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What Does It Mean If Your Glucose Serum Is High?

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A A A High Blood Sugar (Hyperglycemia) Whenever the glucose (sugar) level in one's blood rises high temporarily, this condition is known as hyperglycemia. The opposite condition, low blood sugar, is called hypoglycemia. Glucose comes from most foods, and the body uses other chemicals to create glucose in the liver and muscles. The blood carries glucose (blood sugar) to all the cells in the body. To carry glucose into the cells as an energy supply, cells need help from insulin. Insulin is a hormone made by the pancreas, an organ near the stomach. The pancreas releases insulin into the blood, based upon the blood sugar level. Insulin helps move glucose from digested food into cells. Sometimes, the body stops making insulin (as in type 1 diabetes), or the insulin does not work properly (as in type 2 diabetes). In diabetic patients, glucose does not enter the cells sufficiently, thus staying in the blood and creating high blood sugar levels. Blood sugar levels can be measured in seconds by using a blood glucose meter, also known as a glucometer. A tiny drop of blood from the finger or forearm is placed on a test strip and inserted into the glucometer. The blood sugar (or glucose) level Continue reading >>

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Popular Questions

  1. LikeATwister

    I have a slew of symptoms that (I think) point to prediabetes including crashing after meals, headaches after meals or after skipping meals, anxiety, irritability, a droopy left eye lid, lots of fatigue, falling asleep after breakfast/midday meal, high LDL (read this is a symptom?) feeling WAY happier/less agitated after a meal (I get super "hangry" until I eat, ridiculously bad), etc.
    So I bought a blood glucose kit last night and after a 12 hour fast I woke up this morning with a reading of 101.
    I exercise regularly, lift heavy weights, train Jiu Jitsu, eat fairly healthy, and am about 174 pounds, ~15% bodyfat and 5"10.
    Kind of a ramble/brain dump here as I have to drive three hours right now, but I'm a bit on edge about all of this so wanted to reach out and see if someone could give me some advice on what to do next?
    I assume check my levels the new few days when I wake up. Any other times I should check them?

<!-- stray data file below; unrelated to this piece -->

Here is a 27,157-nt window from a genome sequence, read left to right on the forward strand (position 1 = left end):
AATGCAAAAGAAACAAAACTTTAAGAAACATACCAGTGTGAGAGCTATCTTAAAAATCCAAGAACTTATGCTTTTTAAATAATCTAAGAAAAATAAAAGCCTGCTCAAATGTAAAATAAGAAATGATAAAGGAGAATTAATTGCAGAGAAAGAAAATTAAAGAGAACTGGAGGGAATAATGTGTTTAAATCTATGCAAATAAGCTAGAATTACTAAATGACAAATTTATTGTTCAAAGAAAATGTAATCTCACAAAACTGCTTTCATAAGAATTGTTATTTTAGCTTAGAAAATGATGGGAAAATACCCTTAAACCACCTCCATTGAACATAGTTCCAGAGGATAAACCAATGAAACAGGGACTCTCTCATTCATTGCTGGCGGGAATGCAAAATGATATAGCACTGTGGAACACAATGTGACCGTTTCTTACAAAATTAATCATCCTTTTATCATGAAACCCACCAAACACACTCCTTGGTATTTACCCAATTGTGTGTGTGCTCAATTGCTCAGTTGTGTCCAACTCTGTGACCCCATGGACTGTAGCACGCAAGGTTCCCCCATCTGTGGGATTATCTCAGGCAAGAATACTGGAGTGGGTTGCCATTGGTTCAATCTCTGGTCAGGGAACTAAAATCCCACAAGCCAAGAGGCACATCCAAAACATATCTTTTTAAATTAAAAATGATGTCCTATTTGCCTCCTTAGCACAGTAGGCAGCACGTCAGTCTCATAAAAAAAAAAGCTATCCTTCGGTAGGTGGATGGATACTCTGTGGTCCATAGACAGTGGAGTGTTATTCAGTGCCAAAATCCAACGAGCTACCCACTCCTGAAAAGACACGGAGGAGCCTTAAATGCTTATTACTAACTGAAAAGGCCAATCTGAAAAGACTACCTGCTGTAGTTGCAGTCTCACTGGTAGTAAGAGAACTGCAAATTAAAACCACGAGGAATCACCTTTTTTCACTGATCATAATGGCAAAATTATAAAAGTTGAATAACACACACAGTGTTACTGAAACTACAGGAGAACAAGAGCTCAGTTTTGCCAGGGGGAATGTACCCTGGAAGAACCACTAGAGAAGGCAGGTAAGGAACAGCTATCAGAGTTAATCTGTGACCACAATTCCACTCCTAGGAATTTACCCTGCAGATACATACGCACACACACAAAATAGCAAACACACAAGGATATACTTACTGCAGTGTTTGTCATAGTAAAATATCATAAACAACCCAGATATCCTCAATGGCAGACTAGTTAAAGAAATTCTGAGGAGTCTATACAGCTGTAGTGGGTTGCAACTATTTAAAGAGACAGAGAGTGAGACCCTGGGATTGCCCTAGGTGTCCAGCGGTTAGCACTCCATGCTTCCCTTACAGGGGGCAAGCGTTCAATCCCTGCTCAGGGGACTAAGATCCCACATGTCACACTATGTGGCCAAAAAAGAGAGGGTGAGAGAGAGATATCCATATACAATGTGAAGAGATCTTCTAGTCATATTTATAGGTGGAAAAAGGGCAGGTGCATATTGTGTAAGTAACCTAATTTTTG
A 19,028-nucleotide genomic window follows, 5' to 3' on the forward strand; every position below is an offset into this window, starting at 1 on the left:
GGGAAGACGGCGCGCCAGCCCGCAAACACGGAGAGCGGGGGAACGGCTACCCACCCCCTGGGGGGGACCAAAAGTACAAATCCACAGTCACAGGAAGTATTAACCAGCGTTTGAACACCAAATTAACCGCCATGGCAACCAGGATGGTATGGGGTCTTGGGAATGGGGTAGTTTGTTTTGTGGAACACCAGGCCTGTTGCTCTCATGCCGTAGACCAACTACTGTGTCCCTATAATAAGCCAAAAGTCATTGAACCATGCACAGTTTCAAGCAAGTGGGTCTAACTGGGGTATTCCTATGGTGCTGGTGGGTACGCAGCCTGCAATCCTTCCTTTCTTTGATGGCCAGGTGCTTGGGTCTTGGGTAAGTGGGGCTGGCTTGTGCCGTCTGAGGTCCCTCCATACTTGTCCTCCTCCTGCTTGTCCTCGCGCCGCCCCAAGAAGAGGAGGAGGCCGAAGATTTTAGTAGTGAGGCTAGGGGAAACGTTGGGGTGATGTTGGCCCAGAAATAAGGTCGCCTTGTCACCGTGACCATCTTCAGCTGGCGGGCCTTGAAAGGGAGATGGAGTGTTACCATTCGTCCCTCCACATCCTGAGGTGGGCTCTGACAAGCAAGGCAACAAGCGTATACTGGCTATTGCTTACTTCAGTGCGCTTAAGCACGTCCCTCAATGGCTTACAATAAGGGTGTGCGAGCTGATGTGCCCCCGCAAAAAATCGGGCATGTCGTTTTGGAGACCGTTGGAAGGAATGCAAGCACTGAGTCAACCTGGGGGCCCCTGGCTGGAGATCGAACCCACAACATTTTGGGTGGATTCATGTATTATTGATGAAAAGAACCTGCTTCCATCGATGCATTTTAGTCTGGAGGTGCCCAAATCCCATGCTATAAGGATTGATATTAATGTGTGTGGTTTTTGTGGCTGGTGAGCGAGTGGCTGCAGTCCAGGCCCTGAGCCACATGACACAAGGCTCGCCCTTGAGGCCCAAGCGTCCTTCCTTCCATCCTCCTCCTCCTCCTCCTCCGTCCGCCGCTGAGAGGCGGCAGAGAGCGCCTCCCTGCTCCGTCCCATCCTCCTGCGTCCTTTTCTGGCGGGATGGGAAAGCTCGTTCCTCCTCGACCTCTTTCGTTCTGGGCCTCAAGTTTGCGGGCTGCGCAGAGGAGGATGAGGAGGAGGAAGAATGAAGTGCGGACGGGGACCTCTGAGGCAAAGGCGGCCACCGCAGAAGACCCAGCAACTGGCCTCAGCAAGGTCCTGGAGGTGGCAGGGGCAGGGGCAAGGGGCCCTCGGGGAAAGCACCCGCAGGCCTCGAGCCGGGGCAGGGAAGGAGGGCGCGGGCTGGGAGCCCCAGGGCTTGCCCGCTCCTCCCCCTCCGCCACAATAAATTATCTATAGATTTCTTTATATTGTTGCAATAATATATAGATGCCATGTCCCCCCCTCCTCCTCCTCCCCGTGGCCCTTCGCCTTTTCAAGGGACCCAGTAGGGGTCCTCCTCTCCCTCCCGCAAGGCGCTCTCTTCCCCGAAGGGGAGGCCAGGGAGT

Also, would switching to a diet such as Paleo (high fat with only complex carbs?) be a good idea?
    I have no insurance as I am self employed, but should I see a doctor? Or will they just tell me to come back when my levels are higher?
    Any info or advice is much appreciated, and sorry for the brain dump!
    Thanks.

  2. BellTower76

    If you eat a lot of carbs, I wonder if you're crashing from a sugar high and that is making you "hangry". If you do then you should probably consider reducing or changing your carb intake. I can't comment on whether Paleo (or other diets) would help but I think that changing your diet is worth doing for a couple months just to see how it makes you feel.
    As for your blood sugar of 101 when you wake up, I WISH mine were that good. Yours sounds completely normal and not worth worrying about. As for when you should test, I would say 1-4 hours after a meal. If you are REALLY curious how your body is handling things, you could do it every hour after a meal for the next 4 hours. Just remember not to get worried about whatever the results are. It is normal for your blood sugar to spike after a meal. I would only get concerned if you see blood sugars above 200 that are sustained for a long period of time (many hours).

  3. alan_s

    I'm sorry, you are seeing it through the eyes of a diagnosed type 1 but that is very poor advice to a non-diabetic concerned about their possible diagnosis.
    Read this to see why:
    Source (pdf): Standards of Medical Care in Diabetes—2015 Abridged for Primary Care Providers, Table 2
    Criteria for the Diagnosis of Prediabetes and Diabetes
    Test Prediabetes Diabetes

    A1C
    5.7– 6.4%
    ≥6.5%
    FPG
    100–125 mg/dL (5.6–6.9 mmol/L)
    ≥126 mg/dL (7.0 mmol/L)
    OGTT
    140–199 mg/dL (7.8–11.0 mmol/L)
    ≥200 mg/dL (11.1 mmol/L)*
    RPG
    ≥200 mg/dL (11.1 mmol/L)†
    *In the absence of unequivocal hyperglycemia, results should be confirmed by repeat testing.
    †Only diagnostic in a patient with classic symptoms of hyperglycemia or hyperglycemic crisis. RPG, random plasma glucose*.
    Non-diabetics do not exceed 99mg/dl fasting or 140 post-meal unless they are taking corticosteroids or similar medications.

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